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all photos by Steve Messam courtesy the artist
While it’s certainly not the longest, this weight-bearing structure is definitely one of the more interesting bridges we’ve come across. Unveiled earlier this month, PaperBridge is the latest site-specific installation by environmental artist Steve Messam. It was constructed using 22,000 sheets of bright, red paper. And despite weighing in at over 4.2 tons, the free-standing structure doesn’t have a single screw, bolt or swab of glue holding it together.
On an aesthetic level, PaperBridge acts as focal point that creates a stark contrast between the bridge and the lush landscape. But on a conceptual level, Messam explains the key relationship between the bridge and its surroundings:
Paper is a simple material made from wood pulp and water. The intensity of colour used in the bridge contrasts with the verdant landscape making a bold statement of form and design. Alongside this the materials used have a resonance with the natural environment and the construction of the bridge also reflects local architectural forms, specifically pack horse bridges found throughout the area. All of the paper used in PaperBridge will be recovered and returned to the Burneside Mill for recycling into new paper once the project ends. This transparent cycle is part of the overall environmental narrative of the piece.
PaperBridge was part of the ‘Lakes Ignite’ project. It was located in the Grisedale Valley, near Patterdale and the public was invited to walk across it before it gets taken down today. (via Designboom and The Kid Should See This)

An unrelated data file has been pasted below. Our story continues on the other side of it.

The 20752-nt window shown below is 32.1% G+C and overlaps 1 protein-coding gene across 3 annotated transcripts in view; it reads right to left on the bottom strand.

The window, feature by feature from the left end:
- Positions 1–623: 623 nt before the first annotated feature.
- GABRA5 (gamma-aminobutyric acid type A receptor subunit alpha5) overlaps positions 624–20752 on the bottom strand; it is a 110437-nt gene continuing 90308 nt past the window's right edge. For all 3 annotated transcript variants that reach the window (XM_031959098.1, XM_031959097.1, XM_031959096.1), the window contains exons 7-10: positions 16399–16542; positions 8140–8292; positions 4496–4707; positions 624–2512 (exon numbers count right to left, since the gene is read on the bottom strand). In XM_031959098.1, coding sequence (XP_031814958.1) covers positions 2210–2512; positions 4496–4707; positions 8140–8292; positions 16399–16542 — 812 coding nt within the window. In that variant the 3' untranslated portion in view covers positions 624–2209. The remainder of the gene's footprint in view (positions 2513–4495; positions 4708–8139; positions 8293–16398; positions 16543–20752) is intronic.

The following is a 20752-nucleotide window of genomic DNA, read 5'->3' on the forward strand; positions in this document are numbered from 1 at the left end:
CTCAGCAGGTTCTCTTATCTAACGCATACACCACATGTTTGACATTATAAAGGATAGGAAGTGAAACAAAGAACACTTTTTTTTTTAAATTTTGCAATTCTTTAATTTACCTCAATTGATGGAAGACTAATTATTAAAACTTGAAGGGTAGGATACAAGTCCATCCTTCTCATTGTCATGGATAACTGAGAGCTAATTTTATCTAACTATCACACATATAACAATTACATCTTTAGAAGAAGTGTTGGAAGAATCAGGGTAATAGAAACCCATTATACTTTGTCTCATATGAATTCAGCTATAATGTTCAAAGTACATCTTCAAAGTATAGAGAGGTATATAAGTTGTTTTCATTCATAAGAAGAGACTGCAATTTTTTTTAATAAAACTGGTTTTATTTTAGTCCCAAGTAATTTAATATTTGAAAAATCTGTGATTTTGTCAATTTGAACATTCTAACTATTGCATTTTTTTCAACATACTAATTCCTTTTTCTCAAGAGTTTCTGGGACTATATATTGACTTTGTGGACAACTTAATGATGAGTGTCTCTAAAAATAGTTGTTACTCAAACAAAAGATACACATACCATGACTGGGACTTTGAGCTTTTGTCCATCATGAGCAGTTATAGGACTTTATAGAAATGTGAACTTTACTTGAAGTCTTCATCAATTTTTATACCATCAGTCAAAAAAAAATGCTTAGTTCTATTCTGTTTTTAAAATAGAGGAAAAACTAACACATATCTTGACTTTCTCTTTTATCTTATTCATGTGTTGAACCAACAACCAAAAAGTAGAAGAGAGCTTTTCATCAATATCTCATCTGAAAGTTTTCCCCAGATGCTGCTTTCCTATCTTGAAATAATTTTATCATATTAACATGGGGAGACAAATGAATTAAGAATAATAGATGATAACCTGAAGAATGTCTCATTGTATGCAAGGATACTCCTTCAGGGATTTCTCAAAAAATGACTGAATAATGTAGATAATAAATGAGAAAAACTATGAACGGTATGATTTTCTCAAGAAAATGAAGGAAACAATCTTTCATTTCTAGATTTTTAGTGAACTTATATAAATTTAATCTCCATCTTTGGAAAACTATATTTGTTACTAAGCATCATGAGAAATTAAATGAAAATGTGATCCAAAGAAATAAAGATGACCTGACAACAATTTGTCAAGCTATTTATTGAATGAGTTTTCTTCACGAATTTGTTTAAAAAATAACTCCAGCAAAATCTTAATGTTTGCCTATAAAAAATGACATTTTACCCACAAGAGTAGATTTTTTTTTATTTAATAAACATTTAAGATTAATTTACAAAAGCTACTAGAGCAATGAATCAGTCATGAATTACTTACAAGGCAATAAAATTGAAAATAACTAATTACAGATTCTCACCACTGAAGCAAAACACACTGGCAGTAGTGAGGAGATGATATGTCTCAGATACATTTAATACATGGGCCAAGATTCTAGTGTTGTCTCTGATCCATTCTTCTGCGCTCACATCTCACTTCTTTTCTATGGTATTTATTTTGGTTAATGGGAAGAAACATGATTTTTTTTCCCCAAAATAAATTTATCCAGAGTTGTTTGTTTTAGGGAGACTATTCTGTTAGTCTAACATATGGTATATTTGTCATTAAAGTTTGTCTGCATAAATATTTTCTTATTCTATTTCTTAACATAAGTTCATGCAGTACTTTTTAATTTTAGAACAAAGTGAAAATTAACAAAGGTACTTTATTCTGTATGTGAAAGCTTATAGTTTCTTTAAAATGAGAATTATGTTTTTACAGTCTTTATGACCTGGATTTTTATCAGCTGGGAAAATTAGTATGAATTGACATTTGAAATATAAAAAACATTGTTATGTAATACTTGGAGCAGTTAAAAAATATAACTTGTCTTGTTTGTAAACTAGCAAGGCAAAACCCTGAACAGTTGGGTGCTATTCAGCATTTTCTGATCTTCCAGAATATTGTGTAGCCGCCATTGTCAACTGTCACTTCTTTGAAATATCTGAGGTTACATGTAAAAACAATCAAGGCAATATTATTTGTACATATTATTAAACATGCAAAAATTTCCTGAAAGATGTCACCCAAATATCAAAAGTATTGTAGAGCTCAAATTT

“24th Street Intersection,” 1977
Collection of installations by Blizzard Concepts utilizes hair-dryers in creative ways, from dancing string to guiding a paper aeroplance:
This new project combines magic and visual arts; burlesque / Unusual and light poetry. Endless loops, random paths, levitation, etc; we come face to actions over which we have no control but which by themselves, reaching the goal. And impracticable, the improbable certain parts gently pushes us towards reverie.
michael rakowitz, paraSITE homeless shelter, 1998
The fantasy or figurative coffins from Ghana, in Europe also called custom, fantastic, or proverbial coffins (abebuu adekai), are functional coffins made by specialized carpenters in the Greater Accra Region in Ghana.
These colourful objects which have developed out of the figurative palanquins are not only coffins, but considered real works of art, were shown for the first time to a wider Western public in the exhibition Les Magiciens de la terre at the Musée National d’Art Moderne in Paris in 1989. The seven coffins which were exposed in Paris were done by Kane Kwei (1922–1992) and by his former assistant Paa Joe (b.1947).
Since then, these art coffins of Kane Kwei, his grandson Eric Adjetey Anang, Paa Joe, Daniel Mensah (Hello), Kudjoe Affutu and other artists have been displayed in many international art museums and galleries around the world.
neviges pilgrimage church
Gottfried Böhm, 1964-7
"SEPTEMBER MMXIV" series.
Ivory paper 30x40cm.
Kartoffelchips, potato chips, ca. 70 x 500 x 250 cm